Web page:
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Schools settle on spending, uncertainty looms

WillistonCentralSchoolLegislature looks at repeal; faulty data could mean trouble

By Stephanie Choate

Observer staff

The Williston School District Board approved a 2016-17 budget that is predicted to result in a flat tax rate and a state-levied penalty—maybe.

Last week, the Agency of Education told the Vermont Legislature that it provided inaccurate data to schools when giving them their state-mandated spending limits. (See the story on page 2). Kevin Mara, Williston School Board chairman, said he was told on Saturday that the issue could have serious ramifications in Williston.

“It could be severe for us,” Mara said. “If the new numbers from the AOE are adopted, Williston will have to find another $189,000 to cut.”

Spending caps enacted as part of Act 46, and uncertainty about whether the legislature will change the law, resulted in an exceptionally difficult budget work session this year, Mara said.

“The uncertainty has been really tough,” Mara said, adding that typically boards can rely on good assumptions to work through the numbers, which was not the case this year. “The changes came every few weeks, with differences in calculations and formulas and understanding the numbers from the state. On top of that, you almost have to second-guess yourself, because you don’t know what the Legislature is going to do. It really hurts the process because it makes it less objective.”

As part of Act 46, each school district must meet state-assigned spending limits, called “allowable growth percentage,” based on per-pupil spending. If a district goes over the allowable amount, it is double taxed on each additional dollar per pupil.

Williston’s allowable growth percentage is 2.31 percent.

But on Tuesday, the Vermont Senate voted unanimously to repeal the spending cap portion of Act 46. The House, meanwhile, sent questions back to the Education Committee. Some House lawmakers propose increasing AGP thresholds, while others favor repeals and still others advocate leaving the law alone.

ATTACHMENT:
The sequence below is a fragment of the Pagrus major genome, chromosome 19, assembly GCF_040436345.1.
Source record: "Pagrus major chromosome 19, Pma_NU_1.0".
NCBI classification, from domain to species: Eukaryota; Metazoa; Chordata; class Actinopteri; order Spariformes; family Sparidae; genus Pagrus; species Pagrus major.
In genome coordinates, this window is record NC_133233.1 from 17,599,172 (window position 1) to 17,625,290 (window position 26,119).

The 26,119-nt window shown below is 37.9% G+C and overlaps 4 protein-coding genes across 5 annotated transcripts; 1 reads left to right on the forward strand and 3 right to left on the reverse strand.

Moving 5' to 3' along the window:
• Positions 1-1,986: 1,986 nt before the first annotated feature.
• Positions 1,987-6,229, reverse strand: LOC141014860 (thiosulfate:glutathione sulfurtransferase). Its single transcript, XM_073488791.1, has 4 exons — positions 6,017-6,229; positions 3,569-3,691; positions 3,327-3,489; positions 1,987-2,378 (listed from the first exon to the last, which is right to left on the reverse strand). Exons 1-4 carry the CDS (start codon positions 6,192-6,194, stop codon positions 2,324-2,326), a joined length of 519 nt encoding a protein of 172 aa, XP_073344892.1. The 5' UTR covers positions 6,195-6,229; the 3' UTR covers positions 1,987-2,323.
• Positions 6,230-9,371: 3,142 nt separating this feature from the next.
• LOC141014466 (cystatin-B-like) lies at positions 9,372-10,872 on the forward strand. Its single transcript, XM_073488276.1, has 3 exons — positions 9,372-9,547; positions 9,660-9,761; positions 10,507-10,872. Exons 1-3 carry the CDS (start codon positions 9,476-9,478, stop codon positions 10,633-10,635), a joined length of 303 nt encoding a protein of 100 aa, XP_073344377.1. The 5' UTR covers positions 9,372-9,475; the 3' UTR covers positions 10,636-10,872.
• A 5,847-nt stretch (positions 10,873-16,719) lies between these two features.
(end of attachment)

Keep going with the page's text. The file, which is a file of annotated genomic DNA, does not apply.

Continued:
WILLISTON APPROVES BUDGET

On Friday, the Williston School Board unanimously approved a $17,201,977 budget, as well as an allocation of $83,788 from the school’s fund balance. As things currently stand, the budget is projected to result in a flat tax rate. That rate includes a $156 per-pupil penalty.

The budget is a $117,964 reduction from last year’s budget and represents $432,608 in cuts from the baseline operating budget. (See sidebar for proposed reductions).

Mara said the board wrestled with whether to make additional cuts to the budget in order to meet the AGP requirements, such as two more teacher’s assistant positions, custodial staff hours and health office assistant hours. Ultimately, however, members felt those cuts were too deep.

“We feel we’ve been really fiscally prudent the last few years,” he said. “We’ve been very good at getting budgets at almost flat rates. We don’t have a lot of excess to take out of the budget.”

In addition, if the board met its AGP, it would have used approximately $100,000 more from its fund balance, Mara said, putting it in a shaky position next year.

If the legislature does nothing to change the law, boards will be facing more budget reductions in the second year of the two-year measure.

“We’re sort of holding onto even bigger cuts for next year because we know we’ll have to make them,” he said. “If we took the full cut this year, we would be putting ourselves in a pretty precarious position next year. It could be a very, very tough year to make even deeper cuts.”

Mara stressed that the budget has still been reduced.

“We worked really hard to reduce this budget. We got to the point where we felt that we didn’t want to go any deeper,” Mara said. “It was a very, very intense process this year. We dug right down to the last dollar, literally. We considered programs to cut that we’ve never thought of.”

If the Legislature repeals the measure and Williston is not penalized, residents would likely see a decreased tax rate. It would not mean money would go back into the Williston school budget.

“We hope people will support the budget knowing we worked really hard to find the right balance between necessary cuts and maintaining a really good education for our kids here in Williston.”

Residents will vote on the budget on March 1.